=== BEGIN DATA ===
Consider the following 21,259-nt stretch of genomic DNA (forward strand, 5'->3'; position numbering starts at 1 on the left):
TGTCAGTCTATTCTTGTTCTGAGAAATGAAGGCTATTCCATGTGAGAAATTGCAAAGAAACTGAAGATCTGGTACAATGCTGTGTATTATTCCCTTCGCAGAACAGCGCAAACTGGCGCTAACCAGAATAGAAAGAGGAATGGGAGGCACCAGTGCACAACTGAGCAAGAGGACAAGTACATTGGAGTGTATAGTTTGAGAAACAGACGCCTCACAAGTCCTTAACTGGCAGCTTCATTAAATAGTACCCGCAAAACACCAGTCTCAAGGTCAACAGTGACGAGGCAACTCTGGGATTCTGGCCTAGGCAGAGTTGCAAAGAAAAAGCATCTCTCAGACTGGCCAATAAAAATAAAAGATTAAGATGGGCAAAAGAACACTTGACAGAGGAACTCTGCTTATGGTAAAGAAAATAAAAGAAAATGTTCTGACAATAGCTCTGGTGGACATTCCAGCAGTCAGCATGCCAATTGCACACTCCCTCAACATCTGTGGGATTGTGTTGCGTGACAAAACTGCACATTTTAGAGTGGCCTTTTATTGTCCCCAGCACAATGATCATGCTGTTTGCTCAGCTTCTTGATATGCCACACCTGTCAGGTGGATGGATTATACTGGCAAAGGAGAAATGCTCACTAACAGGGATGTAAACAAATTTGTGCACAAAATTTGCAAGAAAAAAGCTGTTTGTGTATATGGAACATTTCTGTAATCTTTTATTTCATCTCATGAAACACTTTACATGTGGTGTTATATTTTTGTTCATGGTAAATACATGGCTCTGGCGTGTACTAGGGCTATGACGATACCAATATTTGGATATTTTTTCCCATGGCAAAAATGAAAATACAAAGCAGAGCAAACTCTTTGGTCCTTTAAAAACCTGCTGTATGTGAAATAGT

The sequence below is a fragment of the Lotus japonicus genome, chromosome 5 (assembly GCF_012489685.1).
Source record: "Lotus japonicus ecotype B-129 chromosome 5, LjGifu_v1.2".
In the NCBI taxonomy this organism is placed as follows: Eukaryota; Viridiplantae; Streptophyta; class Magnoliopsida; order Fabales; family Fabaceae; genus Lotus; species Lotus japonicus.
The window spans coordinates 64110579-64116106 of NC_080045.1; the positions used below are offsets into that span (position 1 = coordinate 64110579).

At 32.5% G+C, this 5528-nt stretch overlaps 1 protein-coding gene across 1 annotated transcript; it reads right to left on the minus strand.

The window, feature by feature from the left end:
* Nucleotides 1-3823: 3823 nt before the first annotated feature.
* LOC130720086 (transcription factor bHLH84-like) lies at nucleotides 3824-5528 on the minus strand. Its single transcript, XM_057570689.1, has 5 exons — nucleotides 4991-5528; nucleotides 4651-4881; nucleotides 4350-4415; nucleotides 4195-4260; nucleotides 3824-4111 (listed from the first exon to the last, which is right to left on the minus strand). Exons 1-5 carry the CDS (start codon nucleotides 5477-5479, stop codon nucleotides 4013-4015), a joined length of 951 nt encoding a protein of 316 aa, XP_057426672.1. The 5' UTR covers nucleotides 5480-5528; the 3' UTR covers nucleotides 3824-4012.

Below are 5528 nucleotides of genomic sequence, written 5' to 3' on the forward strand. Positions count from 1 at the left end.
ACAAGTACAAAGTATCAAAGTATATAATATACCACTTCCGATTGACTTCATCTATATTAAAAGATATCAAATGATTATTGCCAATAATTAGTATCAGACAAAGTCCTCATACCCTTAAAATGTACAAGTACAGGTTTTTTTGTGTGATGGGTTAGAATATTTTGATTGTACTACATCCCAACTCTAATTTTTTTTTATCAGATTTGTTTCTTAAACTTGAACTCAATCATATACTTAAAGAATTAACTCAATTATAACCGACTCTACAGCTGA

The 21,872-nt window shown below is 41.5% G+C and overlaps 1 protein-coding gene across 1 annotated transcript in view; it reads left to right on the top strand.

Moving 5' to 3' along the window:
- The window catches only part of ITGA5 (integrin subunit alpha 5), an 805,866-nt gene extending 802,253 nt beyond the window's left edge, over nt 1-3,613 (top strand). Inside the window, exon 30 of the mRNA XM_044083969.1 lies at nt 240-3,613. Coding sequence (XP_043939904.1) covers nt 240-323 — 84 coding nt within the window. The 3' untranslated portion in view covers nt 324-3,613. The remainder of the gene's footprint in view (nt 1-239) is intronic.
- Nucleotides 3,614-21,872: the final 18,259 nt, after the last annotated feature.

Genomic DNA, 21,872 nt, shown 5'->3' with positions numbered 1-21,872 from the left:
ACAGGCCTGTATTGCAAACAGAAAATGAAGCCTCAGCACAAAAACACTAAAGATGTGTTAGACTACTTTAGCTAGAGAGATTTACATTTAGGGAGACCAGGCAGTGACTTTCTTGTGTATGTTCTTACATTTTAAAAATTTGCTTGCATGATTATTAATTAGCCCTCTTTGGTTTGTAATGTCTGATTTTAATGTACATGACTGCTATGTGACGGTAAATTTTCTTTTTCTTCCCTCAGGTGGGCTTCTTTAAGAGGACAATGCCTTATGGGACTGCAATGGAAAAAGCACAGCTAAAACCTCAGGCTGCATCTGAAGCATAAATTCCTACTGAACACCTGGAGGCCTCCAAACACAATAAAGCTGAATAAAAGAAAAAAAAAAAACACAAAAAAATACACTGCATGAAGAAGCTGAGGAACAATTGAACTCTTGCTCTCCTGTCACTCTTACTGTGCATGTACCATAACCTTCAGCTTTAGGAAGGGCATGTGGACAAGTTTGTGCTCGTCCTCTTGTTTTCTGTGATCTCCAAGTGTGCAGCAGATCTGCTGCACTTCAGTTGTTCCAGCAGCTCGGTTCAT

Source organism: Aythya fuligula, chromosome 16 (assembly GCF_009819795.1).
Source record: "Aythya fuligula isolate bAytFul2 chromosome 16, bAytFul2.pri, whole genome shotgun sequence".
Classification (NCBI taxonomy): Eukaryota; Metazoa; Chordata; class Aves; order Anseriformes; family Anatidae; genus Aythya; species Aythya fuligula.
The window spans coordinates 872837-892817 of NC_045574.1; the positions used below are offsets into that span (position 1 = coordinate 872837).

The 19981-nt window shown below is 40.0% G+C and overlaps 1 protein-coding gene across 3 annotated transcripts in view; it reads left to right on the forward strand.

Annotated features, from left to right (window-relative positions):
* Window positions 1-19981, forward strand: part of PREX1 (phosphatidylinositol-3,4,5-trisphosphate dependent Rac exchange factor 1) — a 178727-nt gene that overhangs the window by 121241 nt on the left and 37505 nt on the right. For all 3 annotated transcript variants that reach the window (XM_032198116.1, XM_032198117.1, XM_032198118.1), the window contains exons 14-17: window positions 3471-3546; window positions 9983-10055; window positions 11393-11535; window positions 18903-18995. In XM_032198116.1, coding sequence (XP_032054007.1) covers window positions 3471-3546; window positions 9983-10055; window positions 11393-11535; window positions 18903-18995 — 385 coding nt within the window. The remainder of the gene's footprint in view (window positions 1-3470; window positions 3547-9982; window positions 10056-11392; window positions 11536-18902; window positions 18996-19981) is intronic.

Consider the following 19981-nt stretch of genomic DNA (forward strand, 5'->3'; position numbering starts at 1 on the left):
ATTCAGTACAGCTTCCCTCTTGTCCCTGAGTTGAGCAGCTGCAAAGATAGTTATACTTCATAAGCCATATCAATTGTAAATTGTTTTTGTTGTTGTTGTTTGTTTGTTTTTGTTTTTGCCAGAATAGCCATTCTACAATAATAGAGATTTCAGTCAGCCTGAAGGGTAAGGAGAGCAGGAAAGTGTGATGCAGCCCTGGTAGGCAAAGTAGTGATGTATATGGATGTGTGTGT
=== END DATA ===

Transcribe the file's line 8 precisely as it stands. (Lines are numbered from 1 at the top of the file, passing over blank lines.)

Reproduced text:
The window, feature by feature from the left end: